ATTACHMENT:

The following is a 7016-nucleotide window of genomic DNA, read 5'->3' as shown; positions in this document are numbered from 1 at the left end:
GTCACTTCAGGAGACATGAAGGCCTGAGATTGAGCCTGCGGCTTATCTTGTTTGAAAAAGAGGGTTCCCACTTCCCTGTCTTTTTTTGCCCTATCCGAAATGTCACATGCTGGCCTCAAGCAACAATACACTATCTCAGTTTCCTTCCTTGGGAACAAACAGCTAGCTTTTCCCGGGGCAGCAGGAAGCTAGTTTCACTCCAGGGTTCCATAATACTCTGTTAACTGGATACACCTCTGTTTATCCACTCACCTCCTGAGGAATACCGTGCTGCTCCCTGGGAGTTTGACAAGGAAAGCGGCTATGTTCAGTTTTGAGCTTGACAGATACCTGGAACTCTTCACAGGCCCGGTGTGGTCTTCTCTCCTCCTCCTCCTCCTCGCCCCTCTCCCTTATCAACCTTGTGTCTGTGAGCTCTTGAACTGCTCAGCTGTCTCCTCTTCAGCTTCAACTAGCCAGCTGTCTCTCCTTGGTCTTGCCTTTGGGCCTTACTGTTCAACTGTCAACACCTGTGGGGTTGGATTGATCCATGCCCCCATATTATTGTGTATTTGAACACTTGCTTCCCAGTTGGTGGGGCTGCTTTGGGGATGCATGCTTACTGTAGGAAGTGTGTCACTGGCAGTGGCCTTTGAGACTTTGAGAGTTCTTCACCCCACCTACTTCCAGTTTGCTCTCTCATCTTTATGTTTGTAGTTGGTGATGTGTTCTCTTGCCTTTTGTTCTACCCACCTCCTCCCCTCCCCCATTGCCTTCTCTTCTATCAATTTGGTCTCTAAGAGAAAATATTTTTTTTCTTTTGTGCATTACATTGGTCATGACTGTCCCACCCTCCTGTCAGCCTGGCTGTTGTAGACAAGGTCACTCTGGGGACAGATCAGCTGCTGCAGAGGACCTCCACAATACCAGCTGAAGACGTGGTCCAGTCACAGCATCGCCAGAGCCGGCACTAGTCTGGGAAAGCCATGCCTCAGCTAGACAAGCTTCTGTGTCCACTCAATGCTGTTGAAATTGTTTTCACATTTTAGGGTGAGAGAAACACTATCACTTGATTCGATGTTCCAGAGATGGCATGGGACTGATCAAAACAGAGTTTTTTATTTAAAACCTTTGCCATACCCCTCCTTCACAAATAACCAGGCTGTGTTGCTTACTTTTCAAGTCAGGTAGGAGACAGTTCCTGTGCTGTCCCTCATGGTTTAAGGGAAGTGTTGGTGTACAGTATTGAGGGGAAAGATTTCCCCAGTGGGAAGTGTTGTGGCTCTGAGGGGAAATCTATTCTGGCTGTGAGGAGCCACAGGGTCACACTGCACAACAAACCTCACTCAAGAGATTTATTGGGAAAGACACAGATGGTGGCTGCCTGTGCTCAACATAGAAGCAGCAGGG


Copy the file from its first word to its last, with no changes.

The following is a 7016-nucleotide window of genomic DNA, read 5'->3' as shown; positions in this document are numbered from 1 at the left end:
GTCACTTCAGGAGACATGAAGGCCTGAGATTGAGCCTGCGGCTTATCTTGTTTGAAAAAGAGGGTTCCCACTTCCCTGTCTTTTTTTGCCCTATCCGAAATGTCACATGCTGGCCTCAAGCAACAATACACTATCTCAGTTTCCTTCCTTGGGAACAAACAGCTAGCTTTTCCCGGGGCAGCAGGAAGCTAGTTTCACTCCAGGGTTCCATAATACTCTGTTAACTGGATACACCTCTGTTTATCCACTCACCTCCTGAGGAATACCGTGCTGCTCCCTGGGAGTTTGACAAGGAAAGCGGCTATGTTCAGTTTTGAGCTTGACAGATACCTGGAACTCTTCACAGGCCCGGTGTGGTCTTCTCTCCTCCTCCTCCTCCTCGCCCCTCTCCCTTATCAACCTTGTGTCTGTGAGCTCTTGAACTGCTCAGCTGTCTCCTCTTCAGCTTCAACTAGCCAGCTGTCTCTCCTTGGTCTTGCCTTTGGGCCTTACTGTTCAACTGTCAACACCTGTGGGGTTGGATTGATCCATGCCCCCATATTATTGTGTATTTGAACACTTGCTTCCCAGTTGGTGGGGCTGCTTTGGGGATGCATGCTTACTGTAGGAAGTGTGTCACTGGCAGTGGCCTTTGAGACTTTGAGAGTTCTTCACCCCACCTACTTCCAGTTTGCTCTCTCATCTTTATGTTTGTAGTTGGTGATGTGTTCTCTTGCCTTTTGTTCTACCCACCTCCTCCCCTCCCCCATTGCCTTCTCTTCTATCAATTTGGTCTCTAAGAGAAAATATTTTTTTTCTTTTGTGCATTACATTGGTCATGACTGTCCCACCCTCCTGTCAGCCTGGCTGTTGTAGACAAGGTCACTCTGGGGACAGATCAGCTGCTGCAGAGGACCTCCACAATACCAGCTGAAGACGTGGTCCAGTCACAGCATCGCCAGAGCCGGCACTAGTCTGGGAAAGCCATGCCTCAGCTAGACAAGCTTCTGTGTCCACTCAATGCTGTTGAAATTGTTTTCACATTTTAGGGTGAGAGAAACACTATCACTTGATTCGATGTTCCAGAGATGGCATGGGACTGATCAAAACAGAGTTTTTTATTTAAAACCTTTGCCATACCCCTCCTTCACAAATAACCAGGCTGTGTTGCTTACTTTTCAAGTCAGGTAGGAGACAGTTCCTGTGCTGTCCCTCATGGTTTAAGGGAAGTGTTGGTGTACAGTATTGAGGGGAAAGATTTCCCCAGTGGGAAGTGTTGTGGCTCTGAGGGGAAATCTATTCTGGCTGTGAGGAGCCACAGGGTCACACTGCACAACAAACCTCACTCAAGAGATTTATTGGGAAAGACACAGATGGTGGCTGCCTGTGCTCAACATAGAAGCAGCAGGG